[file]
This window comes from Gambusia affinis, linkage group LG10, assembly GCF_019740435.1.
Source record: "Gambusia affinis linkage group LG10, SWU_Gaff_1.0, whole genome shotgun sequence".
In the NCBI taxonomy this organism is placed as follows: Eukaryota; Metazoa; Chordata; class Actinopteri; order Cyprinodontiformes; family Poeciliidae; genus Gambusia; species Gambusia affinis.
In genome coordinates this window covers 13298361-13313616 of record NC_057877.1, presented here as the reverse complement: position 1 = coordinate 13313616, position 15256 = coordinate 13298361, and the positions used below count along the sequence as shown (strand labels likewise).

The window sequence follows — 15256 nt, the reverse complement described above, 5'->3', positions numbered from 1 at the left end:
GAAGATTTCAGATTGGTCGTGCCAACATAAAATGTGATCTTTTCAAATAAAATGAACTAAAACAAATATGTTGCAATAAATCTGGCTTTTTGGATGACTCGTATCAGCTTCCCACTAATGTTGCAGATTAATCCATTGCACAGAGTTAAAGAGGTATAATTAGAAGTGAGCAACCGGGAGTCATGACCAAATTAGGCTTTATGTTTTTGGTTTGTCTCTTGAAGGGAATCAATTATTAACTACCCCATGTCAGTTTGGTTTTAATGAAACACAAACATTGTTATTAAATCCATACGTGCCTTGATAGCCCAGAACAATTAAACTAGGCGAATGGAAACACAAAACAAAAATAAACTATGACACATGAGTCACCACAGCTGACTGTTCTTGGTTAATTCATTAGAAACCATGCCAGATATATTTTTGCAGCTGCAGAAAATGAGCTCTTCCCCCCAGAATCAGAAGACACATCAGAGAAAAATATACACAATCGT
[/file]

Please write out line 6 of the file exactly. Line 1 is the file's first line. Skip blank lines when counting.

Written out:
GAAGATTTCAGATTGGTCGTGCCAACATAAAATGTGATCTTTTCAAATAAAATGAACTAAAACAAATATGTTGCAATAAATCTGGCTTTTTGGATGACTCGTATCAGCTTCCCACTAATGTTGCAGATTAATCCATTGCACAGAGTTAAAGAGGTATAATTAGAAGTGAGCAACCGGGAGTCATGACCAAATTAGGCTTTATGTTTTTGGTTTGTCTCTTGAAGGGAATCAATTATTAACTACCCCATGTCAGTTTGGTTTTAATGAAACACAAACATTGTTATTAAATCCATACGTGCCTTGATAGCCCAGAACAATTAAACTAGGCGAATGGAAACACAAAACAAAAATAAACTATGACACATGAGTCACCACAGCTGACTGTTCTTGGTTAATTCATTAGAAACCATGCCAGATATATTTTTGCAGCTGCAGAAAATGAGCTCTTCCCCCCAGAATCAGAAGACACATCAGAGAAAAATATACACAATCGT